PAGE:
Chances for Policy Mistakes Are Unusually High Says Gina Martin Adams

Mon, Jun 22, 2020 - 3:40pm

Bloomberg's Chief Equity Strategist Gina Martin Adams recently spoke with Jim Puplava to discuss her current market outlook. She explained what impact the 2020 presidential elections could have on the market as well as key issues to look out for. Gina also outlined potential policy mistakes and why she believes the chances for such mistakes are unusually high right now.

For audio, see Bloomberg's Gina Martin Adams Says the Market's Entering a New Phase.

I don’t think anyone could have predicted the first half of 2020. Looking to the second half of the year, what impact do you think the presidential election will have?

There are a lot of key issues I think you want to consider in terms of the election. But again, I go back to my 2016 corollary, where stocks went through a very volatile period pre-election. There was a lot of turmoil with respect to the two very different candidates at that point in time as well. And it wasn’t until after the election where we finally got our relief rally. I wouldn't be at all surprised to see something similar. There are some very big similarities and there are very big differences on the part of candidates.

I’ll go through a couple of things we're certainly watching for. One is trade policy. What is rhetoric versus policy with respect to how we're going to navigate trade relations globally is probably going to be pretty consequential to corporate profitability.

Another thing to consider is tax policy. Will we see a rollback of corporate tax cuts? There’s already a plan for 2022 and 2023 with some rollback of the corporate tax cuts that were enacted in late 2017 going into 2018. What we see with respect to corporate tax policy is going to be really consequential to corporate profitability and could certainly create a lot of turmoil.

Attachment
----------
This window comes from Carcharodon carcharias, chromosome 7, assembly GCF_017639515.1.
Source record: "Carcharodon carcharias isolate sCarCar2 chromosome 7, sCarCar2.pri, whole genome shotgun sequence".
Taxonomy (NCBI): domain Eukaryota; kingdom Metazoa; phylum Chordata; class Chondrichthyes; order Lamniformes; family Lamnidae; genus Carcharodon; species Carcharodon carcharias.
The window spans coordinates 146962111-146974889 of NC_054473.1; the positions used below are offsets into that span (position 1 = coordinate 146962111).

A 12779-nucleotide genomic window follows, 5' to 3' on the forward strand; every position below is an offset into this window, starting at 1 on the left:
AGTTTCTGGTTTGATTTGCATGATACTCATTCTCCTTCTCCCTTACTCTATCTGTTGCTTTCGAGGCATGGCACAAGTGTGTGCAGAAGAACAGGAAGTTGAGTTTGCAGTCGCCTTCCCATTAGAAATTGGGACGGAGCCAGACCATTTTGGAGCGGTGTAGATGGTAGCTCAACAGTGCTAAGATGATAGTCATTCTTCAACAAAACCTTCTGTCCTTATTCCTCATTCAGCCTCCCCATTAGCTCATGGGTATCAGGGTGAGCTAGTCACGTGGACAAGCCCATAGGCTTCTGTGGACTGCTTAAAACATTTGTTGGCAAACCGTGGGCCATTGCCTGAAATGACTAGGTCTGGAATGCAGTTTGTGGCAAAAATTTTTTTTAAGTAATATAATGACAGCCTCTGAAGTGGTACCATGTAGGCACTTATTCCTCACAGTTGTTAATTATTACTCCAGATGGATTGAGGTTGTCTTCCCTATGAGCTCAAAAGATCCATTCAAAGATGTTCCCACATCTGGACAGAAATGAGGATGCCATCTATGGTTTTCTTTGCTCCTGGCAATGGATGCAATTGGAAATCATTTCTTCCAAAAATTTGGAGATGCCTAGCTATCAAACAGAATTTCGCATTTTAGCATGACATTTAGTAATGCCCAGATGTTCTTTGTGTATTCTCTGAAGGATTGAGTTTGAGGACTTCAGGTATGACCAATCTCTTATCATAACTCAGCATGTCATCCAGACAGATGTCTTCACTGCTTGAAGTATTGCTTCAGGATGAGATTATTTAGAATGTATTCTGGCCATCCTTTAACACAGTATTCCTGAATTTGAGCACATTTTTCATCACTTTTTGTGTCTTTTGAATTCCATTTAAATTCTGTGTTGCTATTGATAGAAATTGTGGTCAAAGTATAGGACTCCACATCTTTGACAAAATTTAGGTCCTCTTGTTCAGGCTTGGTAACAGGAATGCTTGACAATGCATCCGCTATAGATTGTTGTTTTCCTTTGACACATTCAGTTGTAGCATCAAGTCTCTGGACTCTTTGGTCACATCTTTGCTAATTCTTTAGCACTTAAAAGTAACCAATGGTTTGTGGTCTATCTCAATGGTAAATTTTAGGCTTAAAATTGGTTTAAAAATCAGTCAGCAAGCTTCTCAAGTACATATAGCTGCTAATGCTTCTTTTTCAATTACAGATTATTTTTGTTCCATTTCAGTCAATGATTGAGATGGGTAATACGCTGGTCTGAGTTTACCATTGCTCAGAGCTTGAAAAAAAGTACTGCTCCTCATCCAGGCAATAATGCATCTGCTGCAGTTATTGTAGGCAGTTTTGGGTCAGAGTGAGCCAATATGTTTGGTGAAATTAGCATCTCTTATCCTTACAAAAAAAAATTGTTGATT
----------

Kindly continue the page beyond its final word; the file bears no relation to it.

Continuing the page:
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Healthcare is another issue. It's obviously been a big leader in the market in 2020. Healthcare stocks have been roaring back after hitting a period of dormancy since the 2016 election season. Will we see major changes to how we pay for health care in this country going into 2021? How will the candidates approach health care?

The other thing I think you want to watch for and this is not necessarily related to the election, but really more related to the near term fiscal policy action. There's a possibility that we get either an extension of the unemployment benefits program or other programs designed to boost the economy sometime within the next several months.

Not necessarily related, but peripherally related to the election; will we get an infrastructure package? That’s something that I think we want to consider into the next six months. So, the election will matter. Certainly fiscal policy will absolutely matter. And let's not forget about monetary policy as well, because we're not completely settled on our monetary policy approach.

The Fed is still apparently considering potential yield curve control. What will that mean for the financial sector in particular? What will it mean for REITS and spreads that continue to expand the corporate bond practices, which is obviously very supportive of spreads and some of the lower quality companies in the S&P 500, so will that shift? There's certainly a lot to watch for with respect to policy action out of Washington, presumably impacting the equity market as well.